The International Language Testing Association held its annual conference – Language Testing Research Colloquium – in Toronto this year from March 18-20. The theme, ‘From language testing to language assessment’ reflects the attention that classroom-based and learner-oriented assessment has been getting in the field recently. The presentations also reflected the less statistical/technical/scientific aspect of this year’s topic and offered more pratical research-based approaches into the importance of feedback, of learner’s engagement in real world tasks in the classroom, of self and peer assessment. Many presentations talked about various projects involving programs in assessment literacy for instructors.
I have alsways enjoyed the LTRC very much as it really is the language testing conference. Other times I’ve attended, I felt that the presentations purposely had a strong scientific flavor – almost trying to assert language testing as a field of its own, distinct from teaching. Detailed psychometric reports have characterized papers in past editions whereas this year, mostly due to the theme of classroom -based edition where validation procedures need not be carried out with the specificity and rigor of large scale standardized test – papers were closer to the reality of learners and instructors and reported on how to maximize the dynamics in the classroom to optimize learning, using tests to further enhance this experience. So, tests used not so much for accountability, but as a further experience to learn.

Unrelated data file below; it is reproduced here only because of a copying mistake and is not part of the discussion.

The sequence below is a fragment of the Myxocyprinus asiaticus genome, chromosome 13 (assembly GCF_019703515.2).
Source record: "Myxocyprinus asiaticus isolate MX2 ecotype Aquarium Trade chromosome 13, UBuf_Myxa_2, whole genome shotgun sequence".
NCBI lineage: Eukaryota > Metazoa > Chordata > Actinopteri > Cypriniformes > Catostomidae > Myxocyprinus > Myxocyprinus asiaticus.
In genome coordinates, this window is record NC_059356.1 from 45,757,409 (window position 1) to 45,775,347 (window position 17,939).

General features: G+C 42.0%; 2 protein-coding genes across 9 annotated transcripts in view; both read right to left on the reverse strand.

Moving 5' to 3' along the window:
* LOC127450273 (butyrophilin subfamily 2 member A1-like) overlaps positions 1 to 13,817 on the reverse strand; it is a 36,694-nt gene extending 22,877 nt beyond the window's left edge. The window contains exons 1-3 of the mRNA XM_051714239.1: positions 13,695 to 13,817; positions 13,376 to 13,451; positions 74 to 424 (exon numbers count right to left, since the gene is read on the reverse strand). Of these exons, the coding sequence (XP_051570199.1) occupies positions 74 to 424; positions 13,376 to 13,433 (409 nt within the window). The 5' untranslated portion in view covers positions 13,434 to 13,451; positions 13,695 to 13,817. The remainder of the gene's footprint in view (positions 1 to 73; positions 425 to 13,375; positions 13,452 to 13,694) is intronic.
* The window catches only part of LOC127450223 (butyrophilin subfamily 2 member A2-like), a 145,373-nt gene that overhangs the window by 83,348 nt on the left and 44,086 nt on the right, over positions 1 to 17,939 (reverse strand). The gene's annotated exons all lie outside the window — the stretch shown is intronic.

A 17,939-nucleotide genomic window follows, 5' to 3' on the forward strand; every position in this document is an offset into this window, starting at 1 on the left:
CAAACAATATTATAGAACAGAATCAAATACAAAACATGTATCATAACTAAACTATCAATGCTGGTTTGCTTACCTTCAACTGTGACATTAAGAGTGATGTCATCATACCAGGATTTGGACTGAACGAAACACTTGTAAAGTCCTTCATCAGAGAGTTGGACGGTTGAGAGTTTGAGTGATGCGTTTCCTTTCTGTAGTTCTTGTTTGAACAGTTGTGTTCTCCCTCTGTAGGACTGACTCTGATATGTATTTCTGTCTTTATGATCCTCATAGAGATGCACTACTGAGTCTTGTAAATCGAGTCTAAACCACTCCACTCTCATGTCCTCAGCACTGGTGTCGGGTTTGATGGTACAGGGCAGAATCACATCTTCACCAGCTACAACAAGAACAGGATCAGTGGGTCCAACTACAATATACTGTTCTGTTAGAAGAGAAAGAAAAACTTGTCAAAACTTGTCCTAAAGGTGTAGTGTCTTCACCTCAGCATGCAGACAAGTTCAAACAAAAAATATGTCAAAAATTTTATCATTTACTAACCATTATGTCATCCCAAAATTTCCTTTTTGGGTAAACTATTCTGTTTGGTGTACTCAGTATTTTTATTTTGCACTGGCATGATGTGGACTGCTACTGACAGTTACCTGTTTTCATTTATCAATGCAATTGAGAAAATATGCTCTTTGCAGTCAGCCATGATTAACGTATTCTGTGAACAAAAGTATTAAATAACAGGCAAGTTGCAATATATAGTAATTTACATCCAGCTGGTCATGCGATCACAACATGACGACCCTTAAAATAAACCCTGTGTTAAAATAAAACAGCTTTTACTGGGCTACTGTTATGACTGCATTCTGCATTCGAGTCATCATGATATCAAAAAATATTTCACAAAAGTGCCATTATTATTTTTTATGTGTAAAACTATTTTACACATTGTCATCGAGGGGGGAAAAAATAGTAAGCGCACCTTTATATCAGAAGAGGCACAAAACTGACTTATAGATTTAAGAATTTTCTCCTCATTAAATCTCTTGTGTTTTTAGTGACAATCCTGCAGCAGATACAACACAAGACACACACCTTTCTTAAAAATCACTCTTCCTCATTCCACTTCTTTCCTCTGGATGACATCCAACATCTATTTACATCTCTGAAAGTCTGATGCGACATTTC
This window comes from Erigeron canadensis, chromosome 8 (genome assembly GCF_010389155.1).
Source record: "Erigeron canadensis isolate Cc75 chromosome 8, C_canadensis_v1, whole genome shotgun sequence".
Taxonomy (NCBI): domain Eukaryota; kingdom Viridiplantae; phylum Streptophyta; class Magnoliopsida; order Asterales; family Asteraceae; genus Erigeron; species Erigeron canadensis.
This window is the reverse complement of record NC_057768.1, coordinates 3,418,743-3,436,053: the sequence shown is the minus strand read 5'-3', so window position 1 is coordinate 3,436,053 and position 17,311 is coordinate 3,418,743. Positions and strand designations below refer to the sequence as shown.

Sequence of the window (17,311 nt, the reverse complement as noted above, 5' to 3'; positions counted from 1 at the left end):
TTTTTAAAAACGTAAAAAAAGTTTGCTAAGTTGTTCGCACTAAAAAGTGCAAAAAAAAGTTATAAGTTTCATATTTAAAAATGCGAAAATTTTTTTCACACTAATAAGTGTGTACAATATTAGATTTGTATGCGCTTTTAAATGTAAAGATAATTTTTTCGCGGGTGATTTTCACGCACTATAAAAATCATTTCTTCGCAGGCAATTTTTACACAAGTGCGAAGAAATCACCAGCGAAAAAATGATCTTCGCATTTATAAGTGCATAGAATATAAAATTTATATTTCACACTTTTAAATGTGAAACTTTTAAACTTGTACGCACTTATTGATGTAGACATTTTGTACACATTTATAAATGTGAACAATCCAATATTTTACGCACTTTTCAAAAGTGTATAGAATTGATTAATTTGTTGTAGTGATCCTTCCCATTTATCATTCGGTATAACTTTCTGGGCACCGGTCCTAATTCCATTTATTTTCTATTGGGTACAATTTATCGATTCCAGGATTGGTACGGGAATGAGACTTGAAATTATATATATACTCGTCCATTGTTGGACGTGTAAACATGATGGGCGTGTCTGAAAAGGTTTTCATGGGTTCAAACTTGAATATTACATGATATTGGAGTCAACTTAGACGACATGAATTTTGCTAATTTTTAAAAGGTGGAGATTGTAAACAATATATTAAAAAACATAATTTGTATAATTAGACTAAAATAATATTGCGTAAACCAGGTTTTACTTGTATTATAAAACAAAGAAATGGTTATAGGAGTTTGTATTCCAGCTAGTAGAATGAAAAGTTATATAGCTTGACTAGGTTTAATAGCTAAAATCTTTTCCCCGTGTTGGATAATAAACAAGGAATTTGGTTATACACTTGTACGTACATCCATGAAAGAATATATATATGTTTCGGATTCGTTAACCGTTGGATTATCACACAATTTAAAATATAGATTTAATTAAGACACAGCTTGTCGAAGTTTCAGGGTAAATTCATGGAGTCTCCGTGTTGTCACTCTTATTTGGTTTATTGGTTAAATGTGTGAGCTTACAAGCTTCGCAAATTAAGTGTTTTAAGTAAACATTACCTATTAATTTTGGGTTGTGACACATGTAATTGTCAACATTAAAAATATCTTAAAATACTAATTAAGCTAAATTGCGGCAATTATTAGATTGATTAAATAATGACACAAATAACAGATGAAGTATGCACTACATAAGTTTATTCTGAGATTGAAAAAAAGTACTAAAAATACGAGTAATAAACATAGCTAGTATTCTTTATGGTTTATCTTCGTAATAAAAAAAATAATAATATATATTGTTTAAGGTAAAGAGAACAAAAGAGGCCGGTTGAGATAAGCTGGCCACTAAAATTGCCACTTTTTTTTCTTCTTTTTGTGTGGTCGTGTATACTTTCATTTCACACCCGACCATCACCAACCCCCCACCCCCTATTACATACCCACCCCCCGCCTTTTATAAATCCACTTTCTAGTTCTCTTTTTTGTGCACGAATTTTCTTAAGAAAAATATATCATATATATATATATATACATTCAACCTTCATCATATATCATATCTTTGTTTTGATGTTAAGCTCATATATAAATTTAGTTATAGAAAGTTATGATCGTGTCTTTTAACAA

Toronto is a vibrant city and the conference venue was an excellent stage from which to observe the city.
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